If guru If you ask the PM, what is one of the biggest challenges they deal with when working with project managers, one of their responses will relate to trust and honesty. Often the PM believe they are not getting realistic information from their M’s or that the M’s struggle to manage realistic delivery cycles. Project Managers again are getting caught in between wanting to please the PM by not wanting to deliver a negative status report. When the M’s feel that they lack authority to control the situation, they will often times sugar coat the projects real scenario.
Lastly, Ammo’s work best when they are roving strategic support, offering advisory assistance, training, educating and trying to keep constraints to a minimum. “In reality this is not always a luxury that Ammo’s have as they tend to have to add additional responsibilities of managing projects as well. This often takes time away from more strategic activities that support the project team and build support systems for project managers. “2 2. 2 Strategic Impact An organizations strategy should not significantly change when trying to fit the PM into an agile framework. A PM provides many key components to an organization including governance, compliance, risk management, entering, and financial, planning, change and resource management. Are these things only needed in a waterfall environment? Of course not, it is also used and needed in an iterative and agile lifestyles, so what is the difference? ‘3 It is simply a matter of balance, the lifestyle will determine the amount of each that is needed and which component is required is controlled by the PM. Compromise is needed and in the case of agile, you see this compromise with a slightly slower approach.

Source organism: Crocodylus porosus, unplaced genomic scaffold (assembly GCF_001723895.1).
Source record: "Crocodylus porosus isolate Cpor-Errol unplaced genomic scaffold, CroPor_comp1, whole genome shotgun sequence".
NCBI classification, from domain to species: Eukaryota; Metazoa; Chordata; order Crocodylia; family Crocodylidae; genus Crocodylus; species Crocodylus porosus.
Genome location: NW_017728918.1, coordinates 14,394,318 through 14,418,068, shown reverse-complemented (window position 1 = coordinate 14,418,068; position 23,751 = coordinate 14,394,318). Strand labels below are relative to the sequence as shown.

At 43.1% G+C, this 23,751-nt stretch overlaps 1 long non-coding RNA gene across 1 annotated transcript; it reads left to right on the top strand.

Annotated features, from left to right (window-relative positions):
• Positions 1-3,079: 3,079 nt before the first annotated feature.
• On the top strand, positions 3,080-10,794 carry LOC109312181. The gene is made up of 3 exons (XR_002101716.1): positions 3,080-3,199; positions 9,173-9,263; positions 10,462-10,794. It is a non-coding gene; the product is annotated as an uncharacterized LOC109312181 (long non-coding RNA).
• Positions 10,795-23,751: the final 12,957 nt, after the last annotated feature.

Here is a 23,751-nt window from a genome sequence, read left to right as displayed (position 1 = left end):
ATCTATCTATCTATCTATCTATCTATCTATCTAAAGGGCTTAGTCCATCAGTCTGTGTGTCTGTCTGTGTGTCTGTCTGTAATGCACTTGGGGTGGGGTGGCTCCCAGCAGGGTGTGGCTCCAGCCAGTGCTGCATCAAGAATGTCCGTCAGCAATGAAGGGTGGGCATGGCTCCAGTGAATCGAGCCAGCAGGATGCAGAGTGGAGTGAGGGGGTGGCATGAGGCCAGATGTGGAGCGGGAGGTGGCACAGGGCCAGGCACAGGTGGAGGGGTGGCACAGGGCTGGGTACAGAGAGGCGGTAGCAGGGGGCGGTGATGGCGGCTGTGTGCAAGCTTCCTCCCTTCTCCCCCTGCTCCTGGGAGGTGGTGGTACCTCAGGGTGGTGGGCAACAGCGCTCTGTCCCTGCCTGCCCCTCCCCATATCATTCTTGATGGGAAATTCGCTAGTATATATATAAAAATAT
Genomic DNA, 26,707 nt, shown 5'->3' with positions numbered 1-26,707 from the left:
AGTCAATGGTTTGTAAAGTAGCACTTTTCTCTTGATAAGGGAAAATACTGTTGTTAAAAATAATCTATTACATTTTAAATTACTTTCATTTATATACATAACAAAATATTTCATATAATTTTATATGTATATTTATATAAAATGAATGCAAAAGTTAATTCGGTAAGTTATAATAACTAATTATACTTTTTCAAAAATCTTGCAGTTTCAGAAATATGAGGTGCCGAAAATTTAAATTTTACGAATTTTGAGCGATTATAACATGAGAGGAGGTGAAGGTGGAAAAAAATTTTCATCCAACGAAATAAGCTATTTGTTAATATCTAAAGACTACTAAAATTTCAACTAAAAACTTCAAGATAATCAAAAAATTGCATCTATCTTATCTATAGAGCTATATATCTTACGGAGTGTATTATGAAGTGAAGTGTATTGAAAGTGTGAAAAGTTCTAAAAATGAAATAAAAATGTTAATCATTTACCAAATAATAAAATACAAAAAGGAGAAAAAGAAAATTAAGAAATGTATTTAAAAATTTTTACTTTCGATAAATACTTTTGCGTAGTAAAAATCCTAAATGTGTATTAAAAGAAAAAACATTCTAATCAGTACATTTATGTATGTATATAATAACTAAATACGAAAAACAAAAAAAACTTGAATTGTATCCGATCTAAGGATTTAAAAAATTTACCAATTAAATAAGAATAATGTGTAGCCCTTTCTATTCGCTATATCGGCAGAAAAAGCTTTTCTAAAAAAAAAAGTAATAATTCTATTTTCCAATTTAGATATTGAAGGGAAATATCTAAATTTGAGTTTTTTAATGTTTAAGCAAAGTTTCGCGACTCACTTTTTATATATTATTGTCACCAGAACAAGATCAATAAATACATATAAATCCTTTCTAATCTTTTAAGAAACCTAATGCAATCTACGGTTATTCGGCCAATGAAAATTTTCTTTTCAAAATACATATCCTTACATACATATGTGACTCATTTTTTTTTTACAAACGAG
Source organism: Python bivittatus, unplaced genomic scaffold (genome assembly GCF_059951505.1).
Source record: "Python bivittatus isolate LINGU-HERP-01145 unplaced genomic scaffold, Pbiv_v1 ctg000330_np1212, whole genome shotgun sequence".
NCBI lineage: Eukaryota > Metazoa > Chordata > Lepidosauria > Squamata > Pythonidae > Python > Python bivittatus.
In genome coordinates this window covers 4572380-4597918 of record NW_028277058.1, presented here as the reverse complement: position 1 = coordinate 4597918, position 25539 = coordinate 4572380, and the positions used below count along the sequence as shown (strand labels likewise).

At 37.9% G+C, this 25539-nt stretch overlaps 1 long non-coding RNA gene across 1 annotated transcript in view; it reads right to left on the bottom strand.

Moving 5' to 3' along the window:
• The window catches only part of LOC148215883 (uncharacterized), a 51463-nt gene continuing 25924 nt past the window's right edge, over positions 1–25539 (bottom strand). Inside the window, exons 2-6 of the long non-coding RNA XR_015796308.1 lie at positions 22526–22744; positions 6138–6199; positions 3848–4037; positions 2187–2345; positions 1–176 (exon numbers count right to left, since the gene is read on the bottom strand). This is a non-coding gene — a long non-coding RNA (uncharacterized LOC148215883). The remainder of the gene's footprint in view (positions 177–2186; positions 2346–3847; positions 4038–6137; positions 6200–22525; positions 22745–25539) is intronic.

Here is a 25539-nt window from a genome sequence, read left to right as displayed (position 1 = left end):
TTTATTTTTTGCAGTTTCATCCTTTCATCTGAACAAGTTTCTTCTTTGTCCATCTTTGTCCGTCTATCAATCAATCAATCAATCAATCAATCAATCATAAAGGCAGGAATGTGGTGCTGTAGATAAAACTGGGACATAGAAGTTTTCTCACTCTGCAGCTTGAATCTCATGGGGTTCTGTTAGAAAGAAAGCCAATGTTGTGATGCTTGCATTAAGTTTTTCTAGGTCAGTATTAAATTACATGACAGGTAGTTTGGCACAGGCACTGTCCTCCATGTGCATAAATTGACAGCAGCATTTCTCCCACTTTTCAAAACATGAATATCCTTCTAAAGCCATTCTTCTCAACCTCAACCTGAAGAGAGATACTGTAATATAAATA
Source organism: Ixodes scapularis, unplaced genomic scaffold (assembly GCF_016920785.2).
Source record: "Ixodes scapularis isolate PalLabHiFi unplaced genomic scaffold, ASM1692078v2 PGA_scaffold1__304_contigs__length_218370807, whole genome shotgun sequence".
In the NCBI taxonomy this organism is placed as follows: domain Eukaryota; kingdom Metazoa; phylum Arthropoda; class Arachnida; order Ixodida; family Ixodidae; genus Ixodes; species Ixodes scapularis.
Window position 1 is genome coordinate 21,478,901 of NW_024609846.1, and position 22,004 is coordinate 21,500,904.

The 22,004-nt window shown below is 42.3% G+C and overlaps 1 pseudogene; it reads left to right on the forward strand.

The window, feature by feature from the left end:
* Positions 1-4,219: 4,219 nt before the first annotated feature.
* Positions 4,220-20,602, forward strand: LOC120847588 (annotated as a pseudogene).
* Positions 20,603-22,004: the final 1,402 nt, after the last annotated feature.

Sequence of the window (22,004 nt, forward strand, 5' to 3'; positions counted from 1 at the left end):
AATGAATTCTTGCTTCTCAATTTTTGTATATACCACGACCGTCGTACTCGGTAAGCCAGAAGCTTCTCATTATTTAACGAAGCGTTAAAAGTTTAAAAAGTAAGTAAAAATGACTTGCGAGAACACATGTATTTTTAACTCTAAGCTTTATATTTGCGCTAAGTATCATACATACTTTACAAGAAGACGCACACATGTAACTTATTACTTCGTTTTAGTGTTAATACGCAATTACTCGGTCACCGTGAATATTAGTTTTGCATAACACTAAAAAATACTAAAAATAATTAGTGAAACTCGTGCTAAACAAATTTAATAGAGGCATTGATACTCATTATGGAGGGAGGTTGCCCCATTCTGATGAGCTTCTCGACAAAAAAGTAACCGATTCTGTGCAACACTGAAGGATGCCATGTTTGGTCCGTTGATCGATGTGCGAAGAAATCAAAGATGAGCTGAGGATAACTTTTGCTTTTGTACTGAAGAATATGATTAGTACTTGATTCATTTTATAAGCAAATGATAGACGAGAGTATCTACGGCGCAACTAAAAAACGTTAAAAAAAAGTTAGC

Changes are required, but they should not be so great that it requires an organization to make significant tragic modifications. 2. 3 Stakeholders To me the problems are quite clear with respect to Ammo’s adapting to an agile environment. Each of the key stakeholders in the organization experiences a different impact to how they operate. While developers, project managers, and the PM do have common goals, their methods and audiences differ. Developers want to meet the needs of their project stakeholders and customers. Developers see the day-to-day changes in a project and understand when the project status changes.
They are aware of how scope or technical changes affect delivery dates, and they understand how to work wrought them. All of this is part of the agile environment and they understand how to manage their work within the framework. Amos must satisfy multiple sets of stakeholders. Executives and multiple project stakeholders look to the PM for information. While some Amos have hands- on project managers, many are not involved in daily project management but need to be able to compare and report progress on multiple projects.
They look to standards in reporting to provide confidence in their project portfolio’s status. Project managers end up getting stuck in the middle. They just manage dates, progress, and expectations from both sides. Good project managers seek to remove the barriers that affect their teams, but if they are dealing with unrealistic expectations, they find this impossible to manage. The customers and sponsors want what they want when they want it, and organizations provide project managers with incentives to meet their needs, regardless of the politics above or the chaos below.